The Indiana state legislature’s repeal of firearms licensing requirements went into effect Friday.
The repeal makes it harder to track down dangerous armed individuals, police say.
Exceptions to the law include individuals with felonies or restraining orders against them.
Indiana has repealed a law requiring handgun owners to be licensed – and police say it will make their job harder by removing checks on people who commit gun crimes.
House Bill 1077 was passed by the state Legislature in March, took effect Friday, and allows people over the age of 18 to carry a handgun without a license. Exceptions to the law include individuals with felonies, restraining orders against them or a mental illness that makes them dangerous, the Associated Press reported.
Lawyers for the police told the AP that permits help detect dangerous armed individuals.
“We have to go through one or two more steps in order to be able to do a forensic check,” state police spokesman Capt. Ron Galaviz told the AP. “We won’t necessarily be able to do it there on the side of the road.”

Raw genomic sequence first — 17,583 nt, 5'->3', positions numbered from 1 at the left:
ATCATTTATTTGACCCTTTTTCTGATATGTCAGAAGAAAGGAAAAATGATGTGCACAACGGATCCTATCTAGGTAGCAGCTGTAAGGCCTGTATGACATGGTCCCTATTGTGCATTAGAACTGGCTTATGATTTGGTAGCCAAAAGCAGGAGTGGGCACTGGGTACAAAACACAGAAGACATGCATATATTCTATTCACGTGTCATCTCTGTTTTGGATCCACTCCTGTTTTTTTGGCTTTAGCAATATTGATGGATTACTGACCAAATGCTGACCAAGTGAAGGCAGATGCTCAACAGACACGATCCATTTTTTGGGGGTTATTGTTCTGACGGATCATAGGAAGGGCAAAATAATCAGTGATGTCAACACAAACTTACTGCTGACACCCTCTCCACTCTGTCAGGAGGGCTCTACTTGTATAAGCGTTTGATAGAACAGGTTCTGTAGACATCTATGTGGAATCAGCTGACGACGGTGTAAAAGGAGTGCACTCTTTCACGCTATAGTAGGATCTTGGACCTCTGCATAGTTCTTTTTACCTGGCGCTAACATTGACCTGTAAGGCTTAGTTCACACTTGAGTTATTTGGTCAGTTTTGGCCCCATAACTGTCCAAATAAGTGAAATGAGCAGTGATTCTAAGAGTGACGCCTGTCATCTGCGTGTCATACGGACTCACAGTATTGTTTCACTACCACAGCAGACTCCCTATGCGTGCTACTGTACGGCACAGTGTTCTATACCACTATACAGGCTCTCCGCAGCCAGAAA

Scott County Sheriff Jerry Goodin told the WDRB the law would make people fearful in public.
“A guy can stand over there — or a girl or anybody with a rifle or an AR-15 or a handgun — and stand there on a sidewalk looking at school,” Goodin told the WDRB. “The difference is this: we can’t even stop and ask them what they are doing because of this law.”
Across the country, Conservatives have renewed focus on laws that protect the right to bear arms. Some of the laws, like the Louisiana and Ohio bills allowing teachers to carry guns, were proposed and passed in the wake of the Robb Elementary School and TOPS grocery store shootings in May. .
Conversely, the shootings galvanized congressional lawmakers to pass more federal gun restrictions. Restrictions include an end to the “boyfriend loophole”, red flag laws that allow authorities to take firearms from individuals deemed a threat to the public, and enhanced background checks for under 21 looking to buy a firearm.
Meanwhile, the Supreme Court ruled on Thursday that the US Constitution protects the right to bear arms outside the home. The law struck down a New York state law that required people who register to carry guns outside their homes to provide a valid reason for doing so.
Indiana State Police did not immediately respond to Insider’s request for comment.
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